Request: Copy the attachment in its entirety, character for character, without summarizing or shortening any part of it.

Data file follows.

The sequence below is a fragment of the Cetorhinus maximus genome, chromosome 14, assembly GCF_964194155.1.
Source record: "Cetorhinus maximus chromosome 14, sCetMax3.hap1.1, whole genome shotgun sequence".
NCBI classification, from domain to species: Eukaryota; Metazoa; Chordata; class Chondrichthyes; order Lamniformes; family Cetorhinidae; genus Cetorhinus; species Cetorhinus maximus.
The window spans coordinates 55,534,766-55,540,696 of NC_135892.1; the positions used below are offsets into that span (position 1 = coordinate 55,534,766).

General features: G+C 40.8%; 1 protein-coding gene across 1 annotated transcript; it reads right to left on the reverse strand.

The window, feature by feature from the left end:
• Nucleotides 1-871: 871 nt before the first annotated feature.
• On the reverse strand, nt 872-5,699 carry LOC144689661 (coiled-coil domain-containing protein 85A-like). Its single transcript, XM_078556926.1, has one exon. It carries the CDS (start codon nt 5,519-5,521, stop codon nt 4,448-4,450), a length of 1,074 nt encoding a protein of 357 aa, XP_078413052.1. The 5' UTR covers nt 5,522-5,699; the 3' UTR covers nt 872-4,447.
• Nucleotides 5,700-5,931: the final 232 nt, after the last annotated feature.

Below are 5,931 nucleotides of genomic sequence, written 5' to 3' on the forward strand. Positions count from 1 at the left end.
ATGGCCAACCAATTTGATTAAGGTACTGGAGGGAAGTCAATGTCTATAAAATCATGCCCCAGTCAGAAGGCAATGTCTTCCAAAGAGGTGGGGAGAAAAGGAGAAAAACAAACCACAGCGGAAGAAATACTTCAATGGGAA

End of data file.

The sequence below is a fragment of the Cetorhinus maximus genome, chromosome 14, assembly GCF_964194155.1.
Source record: "Cetorhinus maximus chromosome 14, sCetMax3.hap1.1, whole genome shotgun sequence".
NCBI classification, from domain to species: Eukaryota; Metazoa; Chordata; class Chondrichthyes; order Lamniformes; family Cetorhinidae; genus Cetorhinus; species Cetorhinus maximus.
The window spans coordinates 55,534,766-55,540,696 of NC_135892.1; the positions used below are offsets into that span (position 1 = coordinate 55,534,766).

General features: G+C 40.8%; 1 protein-coding gene across 1 annotated transcript; it reads right to left on the reverse strand.

The window, feature by feature from the left end:
• Nucleotides 1-871: 871 nt before the first annotated feature.
• On the reverse strand, nt 872-5,699 carry LOC144689661 (coiled-coil domain-containing protein 85A-like). Its single transcript, XM_078556926.1, has one exon. It carries the CDS (start codon nt 5,519-5,521, stop codon nt 4,448-4,450), a length of 1,074 nt encoding a protein of 357 aa, XP_078413052.1. The 5' UTR covers nt 5,522-5,699; the 3' UTR covers nt 872-4,447.
• Nucleotides 5,700-5,931: the final 232 nt, after the last annotated feature.

Below are 5,931 nucleotides of genomic sequence, written 5' to 3' on the forward strand. Positions count from 1 at the left end.
ATGGCCAACCAATTTGATTAAGGTACTGGAGGGAAGTCAATGTCTATAAAATCATGCCCCAGTCAGAAGGCAATGTCTTCCAAAGAGGTGGGGAGAAAAGGAGAAAAACAAACCACAGCGGAAGAAATACTTCAATGGGAA